Firstly, the Japanese were – for all their cruelty – portrayed as much more counter-intuitively wise – and even dare I say it ‘good’? – than I expected, like the darkly comic Inquisitor, who in many ways had some of the most sobering and unsettling lines; sadly, I’ve not been able to remember them or track down the script to quote them here. Mainly though, for me, the film is best appreciated not as theology but as a metaphysical work in which, if you open yourself up imaginatively to it, Scorsese takes you on a slow burn epic ‘spiritual’ journey. It’s a kind of Pilgrim’s Progress for our secular age, for anyone with a God-shaped hole who’s ever seriously grappled with why on earth we should get up every morning and keep going. Graham Greene and his whiskey priest in ‘The Power and the Glory’ are also better reference points for understanding where this film can take you, if you’re willing to let it. As a literature lover, I can’t help but bring that sensibility to bear on it too – film purists can filter that out if they don’t like it. The statement “You cling to an illusion- and call it faith” summed up how the film is largely about the psychology of belief – the sustaining power of illusions and the paradox that to find faith, a person must first lose it – and kill the ego that needs it. I think Scorsese is suggesting that if we stop asking questions and looking for meaning but instead, give up and listen more carefully, we can hear our God – whoever or whatever that is – in the silence of nature and in the suffering of other humans.
        It certainly is a flawed film: at the film’s most profound moment, when to save his fellow creatures, Father Rodrigues has to step on Christ, and forsake his silent God, Scorsese loses his nerve and makes the divine speak; he should have trusted us to ‘hear’ the voice that speaks powerfully in that moment of silence – I could. Mercifully though he doesn’t go the full Mel Gibson and give us anything as bad as God’s giant tear-drop falling from on high onto the head of Christ on the cross . . . Anyway, I am so glad I saw on the big screen, in the dark, and had the full immersive experience. The sound of the waves we hear on the final credits (I stood in an empty cinema till the very last one had vanished), is the paradoxical sound of silence, the illusory but powerful voice we so want to hear. It put me in mind of Matthew Arnold’s ‘Dover Beach’ and the sound of the sea of faith receding down the ‘naked shingles and vast edges drear’ of post-Darwinian Victorian England. With a few reservations, I came out feeling the film was something very special, Scorsese’s best film and – if we define it as finding ‘God’ in the here and now – perhaps his most (small c) christian work ever. Will it stand up to close scrutiny on a second viewing? I look forward to finding out one day.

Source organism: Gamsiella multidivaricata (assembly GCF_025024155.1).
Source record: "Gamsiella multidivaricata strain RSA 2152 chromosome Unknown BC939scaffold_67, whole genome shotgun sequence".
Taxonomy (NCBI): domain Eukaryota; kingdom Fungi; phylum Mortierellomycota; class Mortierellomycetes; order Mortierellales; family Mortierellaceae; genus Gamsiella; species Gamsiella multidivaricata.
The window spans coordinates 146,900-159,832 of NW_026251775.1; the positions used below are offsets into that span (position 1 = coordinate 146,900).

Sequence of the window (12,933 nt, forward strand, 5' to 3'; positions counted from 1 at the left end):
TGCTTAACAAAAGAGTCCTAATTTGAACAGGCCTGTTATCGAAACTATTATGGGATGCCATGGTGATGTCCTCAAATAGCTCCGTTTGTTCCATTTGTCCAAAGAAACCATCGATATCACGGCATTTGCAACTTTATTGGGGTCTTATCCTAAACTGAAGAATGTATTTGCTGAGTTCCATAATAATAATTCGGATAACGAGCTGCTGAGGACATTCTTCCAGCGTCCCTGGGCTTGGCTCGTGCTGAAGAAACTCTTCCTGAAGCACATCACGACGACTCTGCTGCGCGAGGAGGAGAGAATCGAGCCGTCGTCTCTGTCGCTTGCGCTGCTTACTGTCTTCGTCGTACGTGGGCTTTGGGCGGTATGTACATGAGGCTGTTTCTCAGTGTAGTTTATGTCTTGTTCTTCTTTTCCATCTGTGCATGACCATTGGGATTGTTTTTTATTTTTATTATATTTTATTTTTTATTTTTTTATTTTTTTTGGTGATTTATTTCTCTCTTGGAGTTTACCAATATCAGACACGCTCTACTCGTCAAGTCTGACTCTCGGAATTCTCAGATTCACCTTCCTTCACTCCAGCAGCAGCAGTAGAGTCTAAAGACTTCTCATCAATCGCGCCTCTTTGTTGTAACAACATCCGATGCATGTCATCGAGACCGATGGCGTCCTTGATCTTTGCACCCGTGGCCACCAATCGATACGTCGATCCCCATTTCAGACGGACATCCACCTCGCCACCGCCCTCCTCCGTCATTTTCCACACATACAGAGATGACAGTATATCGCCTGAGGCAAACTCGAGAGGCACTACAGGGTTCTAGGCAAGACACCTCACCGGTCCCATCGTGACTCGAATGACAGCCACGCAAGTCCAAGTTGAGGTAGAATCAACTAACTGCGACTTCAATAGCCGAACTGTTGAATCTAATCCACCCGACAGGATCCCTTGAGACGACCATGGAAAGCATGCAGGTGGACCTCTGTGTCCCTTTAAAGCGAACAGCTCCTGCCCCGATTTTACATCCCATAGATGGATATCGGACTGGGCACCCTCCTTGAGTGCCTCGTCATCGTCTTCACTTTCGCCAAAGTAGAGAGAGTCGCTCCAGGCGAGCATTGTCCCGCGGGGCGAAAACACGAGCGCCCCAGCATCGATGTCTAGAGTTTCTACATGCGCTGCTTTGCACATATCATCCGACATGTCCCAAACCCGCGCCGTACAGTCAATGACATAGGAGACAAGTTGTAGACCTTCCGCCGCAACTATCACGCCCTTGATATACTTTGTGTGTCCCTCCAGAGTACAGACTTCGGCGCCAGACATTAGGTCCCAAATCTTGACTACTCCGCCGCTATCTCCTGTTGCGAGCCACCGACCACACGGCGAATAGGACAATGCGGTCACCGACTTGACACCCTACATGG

• Roy Stafford

        I agree/feel the same about many of the things you discuss. Your references to the natural world and feeling ‘spiritual’ makes me think of the different feeling for landscape and the natural world in Japanese culture – and of (the very little) knowledge I have of Shinto as a Japanese religion. I can’t deny the way in which christianity has influenced the way I think about the world but I do find Japanese films make me think differently. On the other hand, the best of them are ‘humanist’ and therefore potentially universal.

  2. keith1942

    My response was similar to Roy’s. As an atheist I found 161 minutes on the most noxious ‘opium of the masses’, Catholicism, hard work. But the film did get more interesting when major Japanese characters appeared. It is beautifully done. In fact it is that rare beast, a DCP distributed in 4K. Watch it in that format if you can.
    One writer suggests the film’s central concern is with ‘apostasy’, which figures. Does that crop up in Hitchcock?
    Also, I thought that Ferreira (Liam Neeson) introduced the notion of Japan as a ‘swamp’? It certainly is demeaning.
    And the puzzle is why all those Japanese got hooked by a Catholicism: at least the Protestant forms were ant-hierarchical.
    And Roy – you have never seen ‘The Mission’? Cracking movie and the priests do help the Indians resits the colonialists.